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BBC strike special Part Two: The Effects

November 15, 2010

My apologies part two and three of this report have been delayed – I have been down with a bad cold all week. I still feel this report is relevant to ongoings events and so I hope you are able to read part two and part three which will be here soon.

Midlands Today presenters stand on the picket line in Birmingham. Image from Midlands TUC

Although the strikes did not have full union support, the effect would be felt, as although only accounting for 1 in five of the BBC staff as a whole, the NUJ represented nearly all it’s journalists, including key figures such as Huw Edwards, who had on earlier dates lamented the possible impartiality of strikes which coincided with party conferences. In this second part of the three part indepth look on the BBC strikes, I look at the effects the strike had and the PR attempts to paper over the cracks and the NUJ’s response and the response of the media outside of the BBC.

The Effect

As men and women across the nation woke up Friday morning they found a changed landscape to their viewing and listening.  BBC Breakfast was not on air, Radio 4’s Today show was gone (replaced in some parts of it’s broadcasting by twittering birds – The Guardian), Nicky Campbell and Shelagh Fogarty were notably absent as freelancer Iain Payne explained on their morning show.  And this was just the beginning, especially for the more notable aspects of the BBC to which the public were likely to notice first and foremost – especially when they also found news bulletins were cut to 10 minutes instead of their normal programming length.  In Scotland, whole programmes were off air and were replaced instead with a wider broadcast of Five Live and Five Live in itself sounded normal until you realised that Victoria Derbyshire’s programme was a recording of older episodes as was Richard Bacon and Simon Mayo’s Radio 5 broadcast although he still carried on with his Radio 2 programme, because that was not a news programme.  Other programmes were replaced instead with “specials” – interview programmes with sporting stars.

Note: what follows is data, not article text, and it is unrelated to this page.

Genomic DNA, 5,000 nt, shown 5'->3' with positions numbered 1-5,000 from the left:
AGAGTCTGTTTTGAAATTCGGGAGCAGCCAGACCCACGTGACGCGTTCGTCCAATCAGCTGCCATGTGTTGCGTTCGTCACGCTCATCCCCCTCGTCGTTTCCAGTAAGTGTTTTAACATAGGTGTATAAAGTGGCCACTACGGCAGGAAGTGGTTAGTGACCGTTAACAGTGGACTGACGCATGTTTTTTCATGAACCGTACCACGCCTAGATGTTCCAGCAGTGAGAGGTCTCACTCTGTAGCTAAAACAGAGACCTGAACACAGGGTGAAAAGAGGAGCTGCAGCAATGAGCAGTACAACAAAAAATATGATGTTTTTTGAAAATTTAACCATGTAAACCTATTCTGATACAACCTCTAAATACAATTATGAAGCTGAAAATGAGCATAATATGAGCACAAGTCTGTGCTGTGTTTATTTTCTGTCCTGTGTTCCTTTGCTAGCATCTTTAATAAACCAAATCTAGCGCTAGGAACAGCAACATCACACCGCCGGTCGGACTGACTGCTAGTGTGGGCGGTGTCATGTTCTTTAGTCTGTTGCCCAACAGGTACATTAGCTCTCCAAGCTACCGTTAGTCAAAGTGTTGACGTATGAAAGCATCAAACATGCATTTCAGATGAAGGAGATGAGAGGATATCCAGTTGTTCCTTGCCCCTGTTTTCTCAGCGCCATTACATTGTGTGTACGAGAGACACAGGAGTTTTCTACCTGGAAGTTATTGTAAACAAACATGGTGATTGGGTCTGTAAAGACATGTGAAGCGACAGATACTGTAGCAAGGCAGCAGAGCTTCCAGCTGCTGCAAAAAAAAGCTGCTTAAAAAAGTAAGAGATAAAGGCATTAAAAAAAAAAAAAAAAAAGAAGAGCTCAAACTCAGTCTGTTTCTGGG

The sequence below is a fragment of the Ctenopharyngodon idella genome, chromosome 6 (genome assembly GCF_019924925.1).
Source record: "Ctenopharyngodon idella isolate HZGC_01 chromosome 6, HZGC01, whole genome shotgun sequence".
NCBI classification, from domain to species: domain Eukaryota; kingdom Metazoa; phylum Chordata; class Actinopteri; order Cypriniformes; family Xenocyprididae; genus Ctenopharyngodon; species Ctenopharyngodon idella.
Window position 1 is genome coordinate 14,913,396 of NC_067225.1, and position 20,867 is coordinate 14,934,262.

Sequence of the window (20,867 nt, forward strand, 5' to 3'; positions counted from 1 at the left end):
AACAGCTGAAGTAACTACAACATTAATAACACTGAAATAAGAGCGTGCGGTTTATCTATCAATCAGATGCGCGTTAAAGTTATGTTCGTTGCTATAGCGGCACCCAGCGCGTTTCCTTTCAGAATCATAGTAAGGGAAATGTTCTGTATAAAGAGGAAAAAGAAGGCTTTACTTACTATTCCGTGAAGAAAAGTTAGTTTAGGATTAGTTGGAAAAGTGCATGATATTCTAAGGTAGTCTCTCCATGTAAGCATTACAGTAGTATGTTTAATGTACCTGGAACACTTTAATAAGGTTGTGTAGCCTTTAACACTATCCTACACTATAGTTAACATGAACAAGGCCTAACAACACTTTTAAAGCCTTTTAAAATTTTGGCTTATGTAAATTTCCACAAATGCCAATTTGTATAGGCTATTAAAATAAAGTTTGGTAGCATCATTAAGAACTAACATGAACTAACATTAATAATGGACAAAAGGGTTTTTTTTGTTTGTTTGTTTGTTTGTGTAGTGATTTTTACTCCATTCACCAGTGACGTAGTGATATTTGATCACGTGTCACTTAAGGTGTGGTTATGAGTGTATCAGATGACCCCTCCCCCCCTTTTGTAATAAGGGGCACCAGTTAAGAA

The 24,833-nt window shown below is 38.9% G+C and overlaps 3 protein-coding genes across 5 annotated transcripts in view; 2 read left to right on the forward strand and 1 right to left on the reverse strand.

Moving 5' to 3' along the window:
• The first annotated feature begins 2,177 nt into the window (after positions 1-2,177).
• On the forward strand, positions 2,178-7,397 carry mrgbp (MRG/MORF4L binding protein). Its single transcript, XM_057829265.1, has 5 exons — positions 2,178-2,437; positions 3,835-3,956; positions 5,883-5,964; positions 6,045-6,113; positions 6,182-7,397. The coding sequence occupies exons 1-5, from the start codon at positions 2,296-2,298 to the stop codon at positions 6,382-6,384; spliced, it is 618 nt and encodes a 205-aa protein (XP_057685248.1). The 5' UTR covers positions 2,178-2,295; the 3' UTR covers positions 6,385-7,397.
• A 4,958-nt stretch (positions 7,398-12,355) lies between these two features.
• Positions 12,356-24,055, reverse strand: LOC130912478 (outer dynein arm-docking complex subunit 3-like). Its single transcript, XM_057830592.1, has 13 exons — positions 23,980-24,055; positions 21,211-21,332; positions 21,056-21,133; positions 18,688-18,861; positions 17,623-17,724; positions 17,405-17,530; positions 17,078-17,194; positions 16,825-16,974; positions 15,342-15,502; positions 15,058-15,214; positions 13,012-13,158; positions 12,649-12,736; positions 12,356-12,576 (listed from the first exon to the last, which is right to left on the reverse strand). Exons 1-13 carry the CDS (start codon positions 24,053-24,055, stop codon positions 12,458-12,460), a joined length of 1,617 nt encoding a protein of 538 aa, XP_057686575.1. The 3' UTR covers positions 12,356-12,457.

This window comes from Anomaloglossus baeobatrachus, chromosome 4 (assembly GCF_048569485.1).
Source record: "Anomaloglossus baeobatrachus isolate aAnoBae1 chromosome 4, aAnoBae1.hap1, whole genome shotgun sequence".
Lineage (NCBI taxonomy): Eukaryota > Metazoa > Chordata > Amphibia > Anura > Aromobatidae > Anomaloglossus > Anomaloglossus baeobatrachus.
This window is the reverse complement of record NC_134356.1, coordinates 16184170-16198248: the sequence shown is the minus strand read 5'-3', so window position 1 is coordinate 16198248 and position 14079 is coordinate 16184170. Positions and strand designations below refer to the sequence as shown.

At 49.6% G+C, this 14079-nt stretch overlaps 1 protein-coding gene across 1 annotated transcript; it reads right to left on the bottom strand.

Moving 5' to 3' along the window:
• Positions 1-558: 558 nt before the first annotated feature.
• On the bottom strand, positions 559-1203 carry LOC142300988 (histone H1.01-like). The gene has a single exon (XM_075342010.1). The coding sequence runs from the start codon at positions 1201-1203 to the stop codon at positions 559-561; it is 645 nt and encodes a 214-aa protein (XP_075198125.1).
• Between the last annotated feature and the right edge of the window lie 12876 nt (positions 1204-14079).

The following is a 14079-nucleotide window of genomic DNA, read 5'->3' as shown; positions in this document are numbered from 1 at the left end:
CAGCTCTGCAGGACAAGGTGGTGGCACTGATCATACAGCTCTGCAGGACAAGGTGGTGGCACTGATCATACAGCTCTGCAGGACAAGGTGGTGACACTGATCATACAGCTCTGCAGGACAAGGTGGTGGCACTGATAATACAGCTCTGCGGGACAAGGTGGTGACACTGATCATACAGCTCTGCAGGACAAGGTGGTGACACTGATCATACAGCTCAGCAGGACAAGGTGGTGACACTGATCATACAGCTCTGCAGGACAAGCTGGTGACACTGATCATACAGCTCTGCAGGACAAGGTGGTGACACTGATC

Online, BBC’s news website was hit.  Although at first glance one would see some stories appearing, in reality news indexes were not updated, stories were not updated as events transpired – and this on a day where three major news worthy incidents took place – a cement lorry crashed over a bridge onto a moving train below, a light aircraft crashed in Surrey and a major factory fire with multiple explosions also happened.  Where normally stories on the indexes would have been updated including comments from services on scene, eyewitness and updates as conditions of victims and disruption of services such as travel were given out, this did not happen.  In fact looking at the plane crash incident at the time of writing, the story has not been updated since 17:19 on 5th November – the light news item, carrying only three small paragraphs and little information, on a normal news day would have been updated various times – now it, as many other stories remain sparse – not what readers would normally see on a site which boasts mass readership figures from unique viewers daily – unique viewers fell to just 800,00 on a friday, well below the average of 2 – 5 million dependant on the news stories of the day.